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|Dan Coats served as a Republican senator from Indiana from 1989 to 1999, and then from 2011 to the end of his term on Tuesday. (Mark Wilson/Getty Images/AFP)|
Dan Coats, 73, will be nominated by Trump to serve as the powerful coordinator of 16 intelligence and security agencies, according to multiple US media reports on Thursday (Jan 5).
Coats, who served as a Republican senator from Indiana from 1989 to 1999, and then from 2011 to the end of his term on Tuesday, was one of six US legislators and three White House aides blacklisted by Moscow in 2014 in reprisal for US sanctions placed on the country for its seizure of Ukraine's Crimea region.
Coats, who had advocated tough sanctions against Russia, called the ban an honor.
"While I'm disappointed that I won't be able to go on vacation with my family in Siberia this summer, I am honored to be on this list," he tweeted at the time.
Coats, who was US ambassador to Germany from 2001 to 2005 under the George W. Bush administration, served on the Senate Select Committee on Intelligence as well as economy-related committees during the past six years.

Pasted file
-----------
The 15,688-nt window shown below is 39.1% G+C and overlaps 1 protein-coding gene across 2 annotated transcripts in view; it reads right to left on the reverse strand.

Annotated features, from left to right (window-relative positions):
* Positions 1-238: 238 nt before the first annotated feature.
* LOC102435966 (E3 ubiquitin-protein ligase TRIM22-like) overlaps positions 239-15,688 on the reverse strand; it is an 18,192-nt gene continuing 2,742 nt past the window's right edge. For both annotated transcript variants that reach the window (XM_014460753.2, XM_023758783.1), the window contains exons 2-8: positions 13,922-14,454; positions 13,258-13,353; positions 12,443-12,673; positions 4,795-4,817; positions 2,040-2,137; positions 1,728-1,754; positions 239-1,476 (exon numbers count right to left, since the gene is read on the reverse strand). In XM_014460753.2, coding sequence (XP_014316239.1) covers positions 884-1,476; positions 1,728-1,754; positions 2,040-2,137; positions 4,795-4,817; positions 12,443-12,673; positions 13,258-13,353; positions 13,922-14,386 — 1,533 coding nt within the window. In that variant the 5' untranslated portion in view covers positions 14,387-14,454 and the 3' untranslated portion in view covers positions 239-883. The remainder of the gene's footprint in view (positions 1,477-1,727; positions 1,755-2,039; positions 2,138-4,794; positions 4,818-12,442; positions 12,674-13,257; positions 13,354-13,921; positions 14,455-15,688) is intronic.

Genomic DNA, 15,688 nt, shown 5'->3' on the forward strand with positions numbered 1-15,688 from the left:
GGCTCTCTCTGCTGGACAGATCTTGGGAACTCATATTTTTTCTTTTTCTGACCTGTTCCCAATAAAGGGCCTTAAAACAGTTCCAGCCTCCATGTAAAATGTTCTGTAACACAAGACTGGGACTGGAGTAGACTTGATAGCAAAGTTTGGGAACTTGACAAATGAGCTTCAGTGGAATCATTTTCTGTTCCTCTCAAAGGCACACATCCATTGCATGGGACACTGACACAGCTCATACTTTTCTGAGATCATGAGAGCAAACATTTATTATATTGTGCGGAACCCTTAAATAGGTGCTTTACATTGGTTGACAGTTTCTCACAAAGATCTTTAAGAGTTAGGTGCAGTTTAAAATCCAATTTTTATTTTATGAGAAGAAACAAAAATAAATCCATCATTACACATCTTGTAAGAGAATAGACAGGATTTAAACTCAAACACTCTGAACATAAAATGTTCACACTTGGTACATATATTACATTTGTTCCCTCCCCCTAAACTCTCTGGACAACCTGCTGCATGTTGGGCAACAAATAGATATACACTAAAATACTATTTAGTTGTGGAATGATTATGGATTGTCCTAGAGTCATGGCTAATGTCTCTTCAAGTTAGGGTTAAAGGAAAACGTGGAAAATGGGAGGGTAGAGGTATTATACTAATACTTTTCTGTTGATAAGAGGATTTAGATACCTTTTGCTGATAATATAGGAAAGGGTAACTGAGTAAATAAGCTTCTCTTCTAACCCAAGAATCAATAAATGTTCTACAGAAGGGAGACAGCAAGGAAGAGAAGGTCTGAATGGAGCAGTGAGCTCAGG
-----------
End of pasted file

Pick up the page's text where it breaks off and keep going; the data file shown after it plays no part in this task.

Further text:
His nomination will have to pass Senate confirmation.
He will replace James Clapper, director of national intelligence under outgoing President Barack Obama from 2010 to the present.
The DNI oversees coordination between disparate agencies including the Department of Homeland Security, the Central Intelligence Agency, the Federal Bureau of Investigation, the National Security Agency and others, acting as the president's principal advisor on their work.
As a senator in 2013, Coats defended the NSA after former contractor Edward Snowden revealed it was secretly collecting Americans' phone records en masse.
"The intelligence community is doing exactly what the American people asked for," he wrote in the Wall Street Journal.
"These programs represent some of the most effective means available to protect the country from terrorist organizations like al Qaeda."
According to reports, Trump wants to reshape and possibly slim down the US intelligence apparatus, a job which could fall to Coats.
Trump spokesman Sean Spicer rejected earlier Thursday a Wall Street Journal report that Trump wants to scale back the Office of the Director of National Intelligence and restructure the CIA.
"There is no truth to this idea of restructuring the intelligence community infrastructure. It is 100 percent false," Spicer told reporters.
But Senator John McCain said on Thursday that he understood that some changes are in the works.
"They're talking about changing the composition of it and stuff, but they're not talking about doing away with the director of national intelligence," he said.